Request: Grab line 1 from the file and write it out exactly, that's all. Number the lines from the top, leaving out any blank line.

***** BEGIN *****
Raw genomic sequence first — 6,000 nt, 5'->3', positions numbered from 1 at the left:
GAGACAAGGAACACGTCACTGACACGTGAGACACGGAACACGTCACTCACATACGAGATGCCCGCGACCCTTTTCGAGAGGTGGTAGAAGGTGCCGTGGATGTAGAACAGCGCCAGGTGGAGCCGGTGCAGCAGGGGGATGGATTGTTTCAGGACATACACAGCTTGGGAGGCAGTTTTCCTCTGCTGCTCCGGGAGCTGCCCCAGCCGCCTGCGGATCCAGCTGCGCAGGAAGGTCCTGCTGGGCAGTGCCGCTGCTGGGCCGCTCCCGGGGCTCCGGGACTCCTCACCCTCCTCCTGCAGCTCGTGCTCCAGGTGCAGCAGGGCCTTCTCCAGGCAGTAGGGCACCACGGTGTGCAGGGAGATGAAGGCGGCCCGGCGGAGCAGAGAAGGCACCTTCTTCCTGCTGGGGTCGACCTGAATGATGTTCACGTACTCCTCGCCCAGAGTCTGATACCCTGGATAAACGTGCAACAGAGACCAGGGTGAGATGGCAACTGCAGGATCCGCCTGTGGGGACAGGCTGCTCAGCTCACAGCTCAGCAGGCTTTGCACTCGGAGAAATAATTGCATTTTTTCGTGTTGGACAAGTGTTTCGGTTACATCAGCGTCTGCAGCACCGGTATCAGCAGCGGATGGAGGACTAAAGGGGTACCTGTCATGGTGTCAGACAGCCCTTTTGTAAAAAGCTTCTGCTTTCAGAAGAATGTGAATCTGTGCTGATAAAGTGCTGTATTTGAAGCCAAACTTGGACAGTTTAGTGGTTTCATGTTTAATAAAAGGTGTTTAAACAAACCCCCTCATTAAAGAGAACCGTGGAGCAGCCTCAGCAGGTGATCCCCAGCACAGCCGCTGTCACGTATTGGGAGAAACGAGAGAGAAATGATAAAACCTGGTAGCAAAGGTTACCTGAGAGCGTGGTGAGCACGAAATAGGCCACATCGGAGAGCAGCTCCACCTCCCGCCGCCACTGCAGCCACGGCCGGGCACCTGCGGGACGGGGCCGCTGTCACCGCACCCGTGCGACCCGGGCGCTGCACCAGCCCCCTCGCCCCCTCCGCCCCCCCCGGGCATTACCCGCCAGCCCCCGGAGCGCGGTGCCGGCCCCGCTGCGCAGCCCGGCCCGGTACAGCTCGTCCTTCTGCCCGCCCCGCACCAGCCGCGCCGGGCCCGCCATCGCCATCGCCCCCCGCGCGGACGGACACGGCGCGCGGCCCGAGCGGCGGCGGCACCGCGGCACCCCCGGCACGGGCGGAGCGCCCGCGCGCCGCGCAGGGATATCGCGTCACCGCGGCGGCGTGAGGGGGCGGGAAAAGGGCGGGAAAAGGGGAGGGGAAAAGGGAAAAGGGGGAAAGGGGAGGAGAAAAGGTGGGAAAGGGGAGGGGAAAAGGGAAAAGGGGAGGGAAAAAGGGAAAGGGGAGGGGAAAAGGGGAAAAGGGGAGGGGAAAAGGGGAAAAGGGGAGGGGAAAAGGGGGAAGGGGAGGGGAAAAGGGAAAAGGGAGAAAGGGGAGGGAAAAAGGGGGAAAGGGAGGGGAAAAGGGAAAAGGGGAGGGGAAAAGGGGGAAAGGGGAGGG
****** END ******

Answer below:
Raw genomic sequence first — 6,000 nt, 5'->3', positions numbered from 1 at the left: